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Salem Witch Trials v. European Witch Hunts
Transcript of Salem Witch Trials v. European Witch Hunts
By Angel Howard
A witch hunt or trial is defined as a search for and subsequent persecution of a supposed witch. Or as a campaign directed against a person or group holding unorthodox or unpopular views.
Witch Hunts / Trials
Witch hunts can be caused for many reasons such as religion, "evidence", and superstitions. (Jones)
Reasons for the Witch Hunts
Today, Witchcraft is a nature-oriented religion. Historically, the word "Witch" simply referred to someone with magickal power. Any magick-user might be called a Witch regardless of their religion. There were Catholic Witches, Protestant Witches, and Pagan Witches. Or When historians talk about Witches, they generally mean "magickal criminals" (people accused of using harmful magick) or diabolists (people accused of worshipping the Christian Devil). "White" Witches are called "simple sorcerers" instead. (Private)
What is a witch?
After the Confession
After they confessed in Salem, they were put in jail for some time. But in Europe they were strangled then burned at the stake. The burning was used to keep the vengeful spirit of the witch from retaking her/his body and terrorizing the village.
How Did they get witches to confess?
In Europe they got witches to confess by torture. 'Thumb screws' and 'leg irons' seem to be the most common forms of torture used on the witches, and they usually resulted in a confession. Other witch tests included the swimming test which was when the accused was tossed into a river with her thumbs tied to her opposite big toes. If she floated, she was guilty; if she sank, she was innocent. Either way she would die! In Salem, on the other hand, there had to be "evidence" such as some one who confessed saying that they saw you and even a group of women in the village that were so called "witched" by them. (Enthusiast)
Who was accused
How long did they last?
In Europe the witch hunts lasted from April 1661-Autumn 1662, to the last legal execution in 1712 of Jane Wenham. But the actual last executions were Anna Göldi who was executed in Glarus, Switzerland, in 1782, and Barbara Zdunk in Prussia in 1811. Both women have been identified as the last people executed for witchcraft in Europe, but in both cases, the official verdict did not mention witchcraft, as this had ceased to be recognized as a criminal offense. In Salem the trials on lasted from June through September of 1692.(Enthusiast)
How many were killed and accused
In Salem more than 200 people were accused of practicing witchcraft—the Devil's magic—and 20 were executed. And one 80 year old man was pressed to death for refusing to testify. In Europe his is an overestimate by a factor of up to 200, for the most reasonable modern estimates suggest perhaps 100,000 trials between 1450 and 1750, with something between 40,000 and 50,000 executions, of which 20 to 25 per cent were men." (Jones)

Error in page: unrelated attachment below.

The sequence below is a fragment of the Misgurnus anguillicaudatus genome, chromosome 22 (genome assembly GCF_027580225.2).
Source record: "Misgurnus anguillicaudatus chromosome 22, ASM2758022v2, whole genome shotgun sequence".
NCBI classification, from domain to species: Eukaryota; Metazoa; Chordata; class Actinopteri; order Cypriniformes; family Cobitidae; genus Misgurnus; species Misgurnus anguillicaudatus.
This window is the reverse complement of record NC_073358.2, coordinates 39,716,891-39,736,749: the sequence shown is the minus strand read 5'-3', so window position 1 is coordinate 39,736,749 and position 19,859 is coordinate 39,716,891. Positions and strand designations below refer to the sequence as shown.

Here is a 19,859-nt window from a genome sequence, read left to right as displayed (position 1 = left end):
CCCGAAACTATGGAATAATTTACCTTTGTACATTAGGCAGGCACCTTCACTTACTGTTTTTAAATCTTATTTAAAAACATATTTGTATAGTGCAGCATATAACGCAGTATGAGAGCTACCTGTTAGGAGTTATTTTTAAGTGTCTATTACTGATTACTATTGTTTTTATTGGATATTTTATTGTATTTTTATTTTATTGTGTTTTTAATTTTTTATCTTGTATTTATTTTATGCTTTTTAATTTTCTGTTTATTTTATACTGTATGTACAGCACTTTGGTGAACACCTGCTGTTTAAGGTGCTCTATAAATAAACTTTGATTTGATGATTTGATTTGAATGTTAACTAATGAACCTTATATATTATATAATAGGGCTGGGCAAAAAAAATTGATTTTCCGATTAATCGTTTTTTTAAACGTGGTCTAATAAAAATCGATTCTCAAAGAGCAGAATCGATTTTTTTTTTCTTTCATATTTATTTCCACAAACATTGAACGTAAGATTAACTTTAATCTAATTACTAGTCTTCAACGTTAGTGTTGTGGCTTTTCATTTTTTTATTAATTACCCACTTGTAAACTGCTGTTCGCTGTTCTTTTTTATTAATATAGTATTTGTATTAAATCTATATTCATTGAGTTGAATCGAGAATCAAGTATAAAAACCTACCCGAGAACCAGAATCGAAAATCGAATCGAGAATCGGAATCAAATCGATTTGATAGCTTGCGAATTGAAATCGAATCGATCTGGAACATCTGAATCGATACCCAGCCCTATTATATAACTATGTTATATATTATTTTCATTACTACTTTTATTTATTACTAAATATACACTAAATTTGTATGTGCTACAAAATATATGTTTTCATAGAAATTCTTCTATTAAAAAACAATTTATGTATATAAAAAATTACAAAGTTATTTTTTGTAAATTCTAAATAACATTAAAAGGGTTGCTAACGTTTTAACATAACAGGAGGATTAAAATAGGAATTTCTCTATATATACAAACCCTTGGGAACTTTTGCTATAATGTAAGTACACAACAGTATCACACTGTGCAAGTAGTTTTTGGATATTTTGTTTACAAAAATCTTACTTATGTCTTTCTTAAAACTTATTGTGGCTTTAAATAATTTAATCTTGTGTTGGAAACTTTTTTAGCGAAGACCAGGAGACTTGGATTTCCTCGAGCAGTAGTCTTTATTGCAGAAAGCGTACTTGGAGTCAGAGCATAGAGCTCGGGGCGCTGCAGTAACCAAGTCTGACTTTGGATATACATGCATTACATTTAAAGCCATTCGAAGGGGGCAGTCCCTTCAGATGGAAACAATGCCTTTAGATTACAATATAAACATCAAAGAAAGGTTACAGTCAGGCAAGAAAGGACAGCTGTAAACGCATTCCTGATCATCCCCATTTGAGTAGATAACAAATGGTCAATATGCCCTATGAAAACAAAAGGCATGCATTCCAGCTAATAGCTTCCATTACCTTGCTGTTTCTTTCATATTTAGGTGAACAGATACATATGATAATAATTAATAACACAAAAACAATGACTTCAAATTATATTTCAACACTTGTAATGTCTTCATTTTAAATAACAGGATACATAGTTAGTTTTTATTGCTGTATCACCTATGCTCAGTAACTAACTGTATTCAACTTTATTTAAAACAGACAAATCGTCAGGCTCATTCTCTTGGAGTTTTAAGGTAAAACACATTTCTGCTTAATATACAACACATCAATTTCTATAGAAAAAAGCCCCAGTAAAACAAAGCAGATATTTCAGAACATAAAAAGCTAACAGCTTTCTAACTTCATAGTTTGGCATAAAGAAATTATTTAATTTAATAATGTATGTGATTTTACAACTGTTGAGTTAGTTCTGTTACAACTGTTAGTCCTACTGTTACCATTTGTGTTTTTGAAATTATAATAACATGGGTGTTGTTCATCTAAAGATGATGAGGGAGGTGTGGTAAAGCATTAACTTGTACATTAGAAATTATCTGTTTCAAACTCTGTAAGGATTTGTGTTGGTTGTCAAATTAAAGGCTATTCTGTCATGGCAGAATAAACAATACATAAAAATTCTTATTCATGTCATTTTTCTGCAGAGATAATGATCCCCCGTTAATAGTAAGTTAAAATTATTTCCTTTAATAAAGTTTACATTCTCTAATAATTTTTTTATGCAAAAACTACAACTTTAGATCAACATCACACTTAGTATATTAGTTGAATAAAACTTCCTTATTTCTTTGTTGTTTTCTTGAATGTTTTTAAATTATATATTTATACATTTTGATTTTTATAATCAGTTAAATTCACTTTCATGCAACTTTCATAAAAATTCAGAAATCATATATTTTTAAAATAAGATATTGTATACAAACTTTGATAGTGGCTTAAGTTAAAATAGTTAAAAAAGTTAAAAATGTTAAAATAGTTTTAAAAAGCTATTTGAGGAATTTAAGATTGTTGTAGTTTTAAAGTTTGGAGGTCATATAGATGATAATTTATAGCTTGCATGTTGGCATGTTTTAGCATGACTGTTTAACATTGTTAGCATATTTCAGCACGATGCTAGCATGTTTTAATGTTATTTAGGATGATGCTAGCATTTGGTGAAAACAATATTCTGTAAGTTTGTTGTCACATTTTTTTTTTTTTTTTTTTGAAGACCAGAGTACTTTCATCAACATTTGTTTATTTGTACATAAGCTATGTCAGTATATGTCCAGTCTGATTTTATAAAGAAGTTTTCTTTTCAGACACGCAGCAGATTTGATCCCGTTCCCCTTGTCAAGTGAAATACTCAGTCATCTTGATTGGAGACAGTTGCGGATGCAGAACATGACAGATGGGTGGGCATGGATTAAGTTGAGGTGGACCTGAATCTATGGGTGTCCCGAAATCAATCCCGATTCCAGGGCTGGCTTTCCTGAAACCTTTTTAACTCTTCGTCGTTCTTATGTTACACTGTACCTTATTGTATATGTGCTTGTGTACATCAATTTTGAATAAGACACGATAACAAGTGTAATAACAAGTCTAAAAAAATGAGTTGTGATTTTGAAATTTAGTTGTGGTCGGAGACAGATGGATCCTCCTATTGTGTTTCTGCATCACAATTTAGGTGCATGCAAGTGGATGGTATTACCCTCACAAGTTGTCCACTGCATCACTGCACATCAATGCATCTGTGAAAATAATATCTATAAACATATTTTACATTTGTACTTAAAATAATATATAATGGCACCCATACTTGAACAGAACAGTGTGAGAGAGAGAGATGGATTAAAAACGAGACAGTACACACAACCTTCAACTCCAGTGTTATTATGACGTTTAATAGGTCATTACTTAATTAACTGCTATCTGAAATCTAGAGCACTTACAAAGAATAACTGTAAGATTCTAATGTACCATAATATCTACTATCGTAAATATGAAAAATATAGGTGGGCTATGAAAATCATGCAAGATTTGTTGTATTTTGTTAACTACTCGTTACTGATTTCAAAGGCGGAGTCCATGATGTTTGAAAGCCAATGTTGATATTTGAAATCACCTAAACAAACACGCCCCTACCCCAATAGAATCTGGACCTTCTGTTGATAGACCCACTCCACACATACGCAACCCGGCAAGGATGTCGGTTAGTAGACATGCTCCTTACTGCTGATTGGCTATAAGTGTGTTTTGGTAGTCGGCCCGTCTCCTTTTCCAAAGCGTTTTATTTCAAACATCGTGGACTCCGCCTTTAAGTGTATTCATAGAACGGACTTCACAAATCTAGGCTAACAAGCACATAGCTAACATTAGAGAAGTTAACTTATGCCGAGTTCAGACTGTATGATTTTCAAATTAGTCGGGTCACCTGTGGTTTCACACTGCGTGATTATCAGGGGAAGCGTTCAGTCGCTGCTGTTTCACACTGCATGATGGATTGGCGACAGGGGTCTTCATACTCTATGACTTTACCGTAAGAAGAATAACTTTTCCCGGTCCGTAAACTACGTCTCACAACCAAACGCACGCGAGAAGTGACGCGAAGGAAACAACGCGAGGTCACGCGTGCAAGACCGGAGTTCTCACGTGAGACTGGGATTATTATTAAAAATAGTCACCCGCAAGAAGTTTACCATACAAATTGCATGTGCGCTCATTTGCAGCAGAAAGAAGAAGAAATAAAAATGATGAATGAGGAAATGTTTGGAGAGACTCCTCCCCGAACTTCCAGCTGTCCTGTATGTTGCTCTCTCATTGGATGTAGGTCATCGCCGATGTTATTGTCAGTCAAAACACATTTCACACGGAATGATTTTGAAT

Years following the death of the "witches"
In Salem after everyone realized what they did wrong they were issued a full pardon and their families compensated. There was a formal apology on behalf of Europe for those killed and their families.
Whose fault was it?
In Salem, part of the fault lies on the land and power hungry people and also on a corrupt judicial system who knew what they were doing to these people. In Europe, they started for many of the same reasons and only stopped because the common folk revolted and the hunts lost the support of the upper class. (Jones)
Approximate statistics on the number of trials for witchcraft and executions in various regions of Europe in the period 1450–1750: Region Number of trials Number of executions
British Isles and North America ~5,000 ~1,500–2,000
Holy Roman Empire (Germany, Netherlands, Switzerland, Lorraine, Austria including Czech lands - Bohemia, Moravia and Silesia) ~50,000 ~25,000–30,000
France ~3,000 ~1,000
Scandinavia ~5,000 ~1,700–2,000
Eastern Europe (Poland and Lithuania, Hungary and Russia) ~7,000 ~2,000
Southern Europe (Spain, Portugal and Italy) ~10,000 ~1,000
Total: ~80,000 ~35,000 (Lambert)
Department, Education. The Salem Witch Trials of 1692. 2002. 2 October 2014 <http://www.salemwitchmuseum.com/education/index.php>.
Enthusiast, The Tudor. Witchcraft in 16th and 17th century England. 31 October 2012. 2 October 2014 <http://webcache.googleusercontent.com/search?q=cache:eU5k2OCbtLsJ:thetudorenthusiast.weebly.com/my-tudor-blog/witchcraft-in-16th-17th-century-england+&cd=6&hl=en&ct=clnk&gl=us&client=firefox-a>.
Jones, Adam. Case Study: The European Witch- Hunts, c. 1450-1750 and Witch-hunts today. 1999-2002. 2 October 2014 <www.gendercide.org>.
Lambert, Tim. A HISTORY OF THE WITCH TRIALS IN EUROPE. 2012. 2 October 2014 <http://www.localhistories.org/witchtrials.html>.
Private. The Burning Times. 1998. 2 October 2014 <http://www.summerlands.com/crossroads/remembrance/burning.htm>.
Russell, Margaret. the witch craze timeline. 1998-1999. 2 October 2014 <www.thelizlibrary.org/brett/brett008.htm>.
In Salem the main people who were accused were poor people and sometimes a neighbor who they had a problem with. In Europe on the other hand anyone could be accused of Witchcraft. Not even the Pope was safe -- Boniface VIII was accuse. In both the majority were women The majority in Europe of people over all appear to have been Christians, a smaller number were Pagan or Christo-Pagan. Witches were mainly poor. (Department)